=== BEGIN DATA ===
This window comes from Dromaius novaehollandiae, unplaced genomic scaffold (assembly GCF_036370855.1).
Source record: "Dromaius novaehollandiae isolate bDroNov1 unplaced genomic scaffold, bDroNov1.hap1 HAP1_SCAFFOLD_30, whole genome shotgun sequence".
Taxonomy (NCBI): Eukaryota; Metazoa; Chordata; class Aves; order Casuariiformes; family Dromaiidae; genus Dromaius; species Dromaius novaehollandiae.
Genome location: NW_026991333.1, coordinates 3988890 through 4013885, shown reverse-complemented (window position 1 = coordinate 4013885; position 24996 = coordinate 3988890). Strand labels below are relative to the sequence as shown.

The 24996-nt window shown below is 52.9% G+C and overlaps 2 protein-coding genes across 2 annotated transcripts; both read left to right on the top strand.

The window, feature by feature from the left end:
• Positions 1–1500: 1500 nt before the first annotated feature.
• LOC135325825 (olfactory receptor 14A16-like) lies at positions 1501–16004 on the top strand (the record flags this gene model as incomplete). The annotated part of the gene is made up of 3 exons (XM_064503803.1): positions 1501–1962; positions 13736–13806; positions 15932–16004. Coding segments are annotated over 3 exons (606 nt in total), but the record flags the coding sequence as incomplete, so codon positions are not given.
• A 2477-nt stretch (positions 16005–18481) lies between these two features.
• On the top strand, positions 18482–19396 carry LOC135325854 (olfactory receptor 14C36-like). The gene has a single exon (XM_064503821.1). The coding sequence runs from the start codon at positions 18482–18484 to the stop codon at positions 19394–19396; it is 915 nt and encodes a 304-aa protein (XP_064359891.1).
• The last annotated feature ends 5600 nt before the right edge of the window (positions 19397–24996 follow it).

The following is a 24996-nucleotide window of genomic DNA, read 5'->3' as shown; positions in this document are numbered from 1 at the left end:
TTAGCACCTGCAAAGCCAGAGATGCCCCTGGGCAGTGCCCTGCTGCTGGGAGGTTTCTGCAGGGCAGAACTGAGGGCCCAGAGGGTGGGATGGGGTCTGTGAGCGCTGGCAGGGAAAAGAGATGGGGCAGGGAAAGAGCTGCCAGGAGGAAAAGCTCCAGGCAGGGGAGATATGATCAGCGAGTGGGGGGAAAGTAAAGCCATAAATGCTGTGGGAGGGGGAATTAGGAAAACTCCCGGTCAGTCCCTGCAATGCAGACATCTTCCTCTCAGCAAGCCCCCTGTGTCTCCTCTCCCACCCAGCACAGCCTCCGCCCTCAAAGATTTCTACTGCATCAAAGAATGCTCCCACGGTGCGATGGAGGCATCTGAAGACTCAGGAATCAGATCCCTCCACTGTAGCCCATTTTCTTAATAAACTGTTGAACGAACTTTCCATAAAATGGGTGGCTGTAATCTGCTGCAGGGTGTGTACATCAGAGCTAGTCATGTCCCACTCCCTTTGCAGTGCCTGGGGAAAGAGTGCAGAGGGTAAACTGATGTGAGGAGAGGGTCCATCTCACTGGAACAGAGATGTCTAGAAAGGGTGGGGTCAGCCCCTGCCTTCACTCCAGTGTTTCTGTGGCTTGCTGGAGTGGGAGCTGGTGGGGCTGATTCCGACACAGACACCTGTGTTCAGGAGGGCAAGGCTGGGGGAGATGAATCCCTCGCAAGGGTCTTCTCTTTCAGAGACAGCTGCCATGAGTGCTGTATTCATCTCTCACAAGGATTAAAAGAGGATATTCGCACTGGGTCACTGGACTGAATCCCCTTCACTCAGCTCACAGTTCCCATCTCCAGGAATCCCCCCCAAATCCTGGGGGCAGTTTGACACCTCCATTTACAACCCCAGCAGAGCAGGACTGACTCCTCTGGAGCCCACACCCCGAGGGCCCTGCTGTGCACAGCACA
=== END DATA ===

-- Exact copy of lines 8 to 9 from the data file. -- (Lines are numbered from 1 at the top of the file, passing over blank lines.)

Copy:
• LOC135325825 (olfactory receptor 14A16-like) lies at positions 1501–16004 on the top strand (the record flags this gene model as incomplete). The annotated part of the gene is made up of 3 exons (XM_064503803.1): positions 1501–1962; positions 13736–13806; positions 15932–16004. Coding segments are annotated over 3 exons (606 nt in total), but the record flags the coding sequence as incomplete, so codon positions are not given.
• A 2477-nt stretch (positions 16005–18481) lies between these two features.